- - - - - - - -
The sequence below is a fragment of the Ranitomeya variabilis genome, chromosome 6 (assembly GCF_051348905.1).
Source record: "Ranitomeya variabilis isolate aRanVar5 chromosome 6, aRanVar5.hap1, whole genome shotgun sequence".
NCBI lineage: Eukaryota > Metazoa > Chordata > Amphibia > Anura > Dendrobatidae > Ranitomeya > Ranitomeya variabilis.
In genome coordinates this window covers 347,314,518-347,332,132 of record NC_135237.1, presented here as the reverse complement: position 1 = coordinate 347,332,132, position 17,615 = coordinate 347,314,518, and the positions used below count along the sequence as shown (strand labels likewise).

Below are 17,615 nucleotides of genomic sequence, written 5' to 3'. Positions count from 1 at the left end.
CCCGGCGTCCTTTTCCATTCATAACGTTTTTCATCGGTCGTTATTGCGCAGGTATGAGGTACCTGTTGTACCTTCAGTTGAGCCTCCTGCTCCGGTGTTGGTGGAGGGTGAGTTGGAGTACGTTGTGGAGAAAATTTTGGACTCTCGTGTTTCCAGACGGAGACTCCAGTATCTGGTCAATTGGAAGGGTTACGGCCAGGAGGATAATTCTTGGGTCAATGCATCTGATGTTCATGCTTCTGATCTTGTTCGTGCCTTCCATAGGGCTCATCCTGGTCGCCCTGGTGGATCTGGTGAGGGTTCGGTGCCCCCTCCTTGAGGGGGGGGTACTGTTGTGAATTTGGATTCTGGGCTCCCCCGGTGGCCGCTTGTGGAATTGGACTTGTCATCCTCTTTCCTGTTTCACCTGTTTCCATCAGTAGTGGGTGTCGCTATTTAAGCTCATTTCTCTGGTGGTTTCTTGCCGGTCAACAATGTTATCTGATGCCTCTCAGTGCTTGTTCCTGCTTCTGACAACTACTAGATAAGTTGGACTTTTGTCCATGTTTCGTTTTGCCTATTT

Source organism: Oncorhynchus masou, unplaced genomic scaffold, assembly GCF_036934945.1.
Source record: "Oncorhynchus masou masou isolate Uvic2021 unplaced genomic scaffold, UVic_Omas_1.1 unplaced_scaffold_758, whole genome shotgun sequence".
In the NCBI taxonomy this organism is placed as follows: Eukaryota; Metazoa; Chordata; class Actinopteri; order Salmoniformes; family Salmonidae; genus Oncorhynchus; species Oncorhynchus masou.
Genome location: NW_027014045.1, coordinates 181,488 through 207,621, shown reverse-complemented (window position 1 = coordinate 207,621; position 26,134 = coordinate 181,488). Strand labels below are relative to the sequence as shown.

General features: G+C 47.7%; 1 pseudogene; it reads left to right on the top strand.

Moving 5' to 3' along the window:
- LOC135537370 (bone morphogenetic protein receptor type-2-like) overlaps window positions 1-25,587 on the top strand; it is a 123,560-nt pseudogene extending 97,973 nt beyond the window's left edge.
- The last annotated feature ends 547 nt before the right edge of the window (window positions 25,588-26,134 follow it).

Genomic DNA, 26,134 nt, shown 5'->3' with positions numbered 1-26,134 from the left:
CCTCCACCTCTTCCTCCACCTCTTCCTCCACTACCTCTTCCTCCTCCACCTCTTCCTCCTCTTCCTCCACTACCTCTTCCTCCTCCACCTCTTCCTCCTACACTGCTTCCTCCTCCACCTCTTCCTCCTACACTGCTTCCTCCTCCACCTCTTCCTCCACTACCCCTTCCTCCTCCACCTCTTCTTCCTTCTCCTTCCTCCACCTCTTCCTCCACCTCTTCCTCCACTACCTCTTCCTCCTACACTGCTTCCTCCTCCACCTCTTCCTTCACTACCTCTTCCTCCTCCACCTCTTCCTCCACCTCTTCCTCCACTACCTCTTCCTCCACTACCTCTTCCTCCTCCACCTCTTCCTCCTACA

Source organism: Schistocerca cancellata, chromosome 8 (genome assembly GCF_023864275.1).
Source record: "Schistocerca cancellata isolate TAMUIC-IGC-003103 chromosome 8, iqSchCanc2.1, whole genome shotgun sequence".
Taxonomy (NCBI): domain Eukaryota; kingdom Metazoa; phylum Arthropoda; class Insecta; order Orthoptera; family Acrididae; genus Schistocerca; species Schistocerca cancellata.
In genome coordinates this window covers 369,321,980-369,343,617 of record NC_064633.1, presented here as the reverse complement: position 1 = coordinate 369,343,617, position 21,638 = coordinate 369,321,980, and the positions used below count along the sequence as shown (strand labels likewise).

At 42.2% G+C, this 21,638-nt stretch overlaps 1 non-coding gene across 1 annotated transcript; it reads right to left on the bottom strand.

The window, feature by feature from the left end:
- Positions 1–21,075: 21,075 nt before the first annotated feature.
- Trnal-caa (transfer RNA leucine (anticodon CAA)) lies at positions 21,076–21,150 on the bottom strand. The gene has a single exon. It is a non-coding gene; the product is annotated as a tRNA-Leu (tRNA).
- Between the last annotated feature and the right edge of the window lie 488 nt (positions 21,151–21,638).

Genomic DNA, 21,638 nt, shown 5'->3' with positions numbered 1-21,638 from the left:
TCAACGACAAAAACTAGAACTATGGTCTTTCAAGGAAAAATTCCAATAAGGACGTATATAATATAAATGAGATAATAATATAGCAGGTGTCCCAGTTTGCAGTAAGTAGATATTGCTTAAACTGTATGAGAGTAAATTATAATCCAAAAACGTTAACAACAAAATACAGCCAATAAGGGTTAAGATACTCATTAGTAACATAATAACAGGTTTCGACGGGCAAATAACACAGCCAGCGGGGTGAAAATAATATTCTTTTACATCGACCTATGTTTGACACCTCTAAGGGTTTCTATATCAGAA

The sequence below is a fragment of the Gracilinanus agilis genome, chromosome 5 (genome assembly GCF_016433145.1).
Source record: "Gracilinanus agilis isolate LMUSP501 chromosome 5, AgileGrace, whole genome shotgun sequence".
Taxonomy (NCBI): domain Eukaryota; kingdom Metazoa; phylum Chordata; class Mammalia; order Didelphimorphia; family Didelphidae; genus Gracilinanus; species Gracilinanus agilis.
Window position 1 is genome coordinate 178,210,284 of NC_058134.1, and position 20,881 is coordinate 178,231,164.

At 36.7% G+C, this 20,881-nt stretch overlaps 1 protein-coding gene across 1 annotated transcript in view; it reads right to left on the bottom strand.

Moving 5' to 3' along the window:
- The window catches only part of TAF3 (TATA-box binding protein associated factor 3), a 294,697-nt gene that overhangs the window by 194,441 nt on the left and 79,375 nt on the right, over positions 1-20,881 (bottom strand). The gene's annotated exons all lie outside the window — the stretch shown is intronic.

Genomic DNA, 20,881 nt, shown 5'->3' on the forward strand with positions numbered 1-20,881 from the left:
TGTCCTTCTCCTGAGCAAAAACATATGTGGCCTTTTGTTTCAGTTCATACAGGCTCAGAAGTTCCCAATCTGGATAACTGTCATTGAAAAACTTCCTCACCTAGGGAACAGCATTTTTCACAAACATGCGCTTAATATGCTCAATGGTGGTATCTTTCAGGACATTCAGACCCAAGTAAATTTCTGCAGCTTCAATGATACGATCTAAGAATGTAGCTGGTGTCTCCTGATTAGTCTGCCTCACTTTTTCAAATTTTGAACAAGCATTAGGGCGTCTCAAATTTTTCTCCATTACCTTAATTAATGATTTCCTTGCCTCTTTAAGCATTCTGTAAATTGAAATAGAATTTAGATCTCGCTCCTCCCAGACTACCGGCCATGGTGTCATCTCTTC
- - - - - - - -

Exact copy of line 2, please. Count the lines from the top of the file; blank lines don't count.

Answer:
Source record: "Ranitomeya variabilis isolate aRanVar5 chromosome 6, aRanVar5.hap1, whole genome shotgun sequence".